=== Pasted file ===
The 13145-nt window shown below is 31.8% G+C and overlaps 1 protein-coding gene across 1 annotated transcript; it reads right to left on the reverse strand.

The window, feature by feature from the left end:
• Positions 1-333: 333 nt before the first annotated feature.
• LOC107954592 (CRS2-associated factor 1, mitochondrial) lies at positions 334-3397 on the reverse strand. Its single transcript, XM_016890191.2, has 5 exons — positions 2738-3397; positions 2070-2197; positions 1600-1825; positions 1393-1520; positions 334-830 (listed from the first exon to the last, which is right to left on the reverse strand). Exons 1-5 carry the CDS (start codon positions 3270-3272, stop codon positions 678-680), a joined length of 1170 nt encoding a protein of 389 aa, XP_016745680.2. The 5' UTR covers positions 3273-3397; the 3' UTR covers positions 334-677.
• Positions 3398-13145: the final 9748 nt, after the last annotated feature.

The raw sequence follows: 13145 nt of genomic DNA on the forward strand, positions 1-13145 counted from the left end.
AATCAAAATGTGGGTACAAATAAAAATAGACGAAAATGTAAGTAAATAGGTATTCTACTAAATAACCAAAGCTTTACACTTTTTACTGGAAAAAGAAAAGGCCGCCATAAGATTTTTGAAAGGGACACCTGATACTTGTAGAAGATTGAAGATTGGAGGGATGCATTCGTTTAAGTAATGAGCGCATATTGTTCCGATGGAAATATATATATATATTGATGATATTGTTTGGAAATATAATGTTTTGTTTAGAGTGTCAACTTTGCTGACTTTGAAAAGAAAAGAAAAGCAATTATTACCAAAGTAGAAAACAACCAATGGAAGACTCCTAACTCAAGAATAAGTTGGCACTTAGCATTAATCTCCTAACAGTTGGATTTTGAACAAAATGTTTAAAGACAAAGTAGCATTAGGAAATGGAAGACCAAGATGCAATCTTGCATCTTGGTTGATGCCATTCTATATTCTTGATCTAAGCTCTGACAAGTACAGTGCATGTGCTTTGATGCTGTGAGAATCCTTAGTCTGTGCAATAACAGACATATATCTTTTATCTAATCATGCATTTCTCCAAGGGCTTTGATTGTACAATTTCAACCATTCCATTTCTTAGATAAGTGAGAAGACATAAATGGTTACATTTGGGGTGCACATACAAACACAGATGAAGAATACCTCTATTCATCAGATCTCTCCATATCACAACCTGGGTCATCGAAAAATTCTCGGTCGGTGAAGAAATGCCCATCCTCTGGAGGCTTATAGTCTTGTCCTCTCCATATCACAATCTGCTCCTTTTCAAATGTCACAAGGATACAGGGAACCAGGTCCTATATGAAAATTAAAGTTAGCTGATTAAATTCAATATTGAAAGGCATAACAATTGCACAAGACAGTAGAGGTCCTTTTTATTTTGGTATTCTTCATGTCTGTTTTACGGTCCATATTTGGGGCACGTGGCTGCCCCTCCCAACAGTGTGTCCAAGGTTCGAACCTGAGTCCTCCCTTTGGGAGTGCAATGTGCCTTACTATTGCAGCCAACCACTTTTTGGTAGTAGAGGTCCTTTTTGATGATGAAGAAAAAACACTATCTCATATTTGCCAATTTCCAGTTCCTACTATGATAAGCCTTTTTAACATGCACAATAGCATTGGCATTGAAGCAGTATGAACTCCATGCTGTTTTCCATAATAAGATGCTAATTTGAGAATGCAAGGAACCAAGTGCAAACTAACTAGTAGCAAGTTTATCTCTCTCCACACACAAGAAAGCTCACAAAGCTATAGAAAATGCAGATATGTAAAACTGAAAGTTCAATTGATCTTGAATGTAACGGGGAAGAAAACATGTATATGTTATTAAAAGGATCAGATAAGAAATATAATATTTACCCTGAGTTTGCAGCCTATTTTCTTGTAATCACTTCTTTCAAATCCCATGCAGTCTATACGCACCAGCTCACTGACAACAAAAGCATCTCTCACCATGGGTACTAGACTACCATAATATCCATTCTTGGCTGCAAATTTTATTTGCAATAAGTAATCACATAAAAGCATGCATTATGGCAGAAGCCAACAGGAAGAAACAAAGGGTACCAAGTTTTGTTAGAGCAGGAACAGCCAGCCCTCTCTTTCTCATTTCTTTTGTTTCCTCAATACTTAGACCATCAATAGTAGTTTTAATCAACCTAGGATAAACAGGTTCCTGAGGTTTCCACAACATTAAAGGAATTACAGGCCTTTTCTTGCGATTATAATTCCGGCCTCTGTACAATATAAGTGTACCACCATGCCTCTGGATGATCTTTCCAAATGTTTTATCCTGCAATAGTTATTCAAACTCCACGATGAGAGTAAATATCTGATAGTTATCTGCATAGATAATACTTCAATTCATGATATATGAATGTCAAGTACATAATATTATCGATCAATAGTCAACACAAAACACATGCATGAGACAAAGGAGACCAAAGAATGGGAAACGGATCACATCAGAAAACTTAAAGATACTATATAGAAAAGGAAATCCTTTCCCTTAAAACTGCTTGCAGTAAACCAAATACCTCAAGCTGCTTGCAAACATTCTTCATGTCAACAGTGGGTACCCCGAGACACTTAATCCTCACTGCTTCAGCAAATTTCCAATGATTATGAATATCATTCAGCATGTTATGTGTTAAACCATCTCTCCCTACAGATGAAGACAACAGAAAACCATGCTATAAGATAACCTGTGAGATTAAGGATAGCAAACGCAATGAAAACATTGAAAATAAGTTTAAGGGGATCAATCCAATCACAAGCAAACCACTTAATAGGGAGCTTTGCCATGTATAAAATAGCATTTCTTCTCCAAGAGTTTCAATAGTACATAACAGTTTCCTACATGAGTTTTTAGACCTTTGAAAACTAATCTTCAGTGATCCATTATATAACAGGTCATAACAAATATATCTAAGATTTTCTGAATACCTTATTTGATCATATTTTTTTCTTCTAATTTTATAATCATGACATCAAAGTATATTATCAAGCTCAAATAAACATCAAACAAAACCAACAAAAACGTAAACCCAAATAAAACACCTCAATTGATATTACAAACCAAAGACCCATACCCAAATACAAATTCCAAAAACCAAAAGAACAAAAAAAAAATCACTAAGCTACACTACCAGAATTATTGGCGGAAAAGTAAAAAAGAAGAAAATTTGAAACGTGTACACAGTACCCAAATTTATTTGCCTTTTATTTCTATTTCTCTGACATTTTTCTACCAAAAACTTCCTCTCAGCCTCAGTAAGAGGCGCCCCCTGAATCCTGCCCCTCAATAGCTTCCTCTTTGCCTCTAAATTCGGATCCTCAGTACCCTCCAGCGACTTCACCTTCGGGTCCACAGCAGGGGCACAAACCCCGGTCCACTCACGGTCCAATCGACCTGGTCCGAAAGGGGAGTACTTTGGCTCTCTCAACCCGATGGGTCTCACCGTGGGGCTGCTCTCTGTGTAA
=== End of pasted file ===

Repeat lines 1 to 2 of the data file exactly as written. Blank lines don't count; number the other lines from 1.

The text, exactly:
The 13145-nt window shown below is 31.8% G+C and overlaps 1 protein-coding gene across 1 annotated transcript; it reads right to left on the reverse strand.

The window, feature by feature from the left end: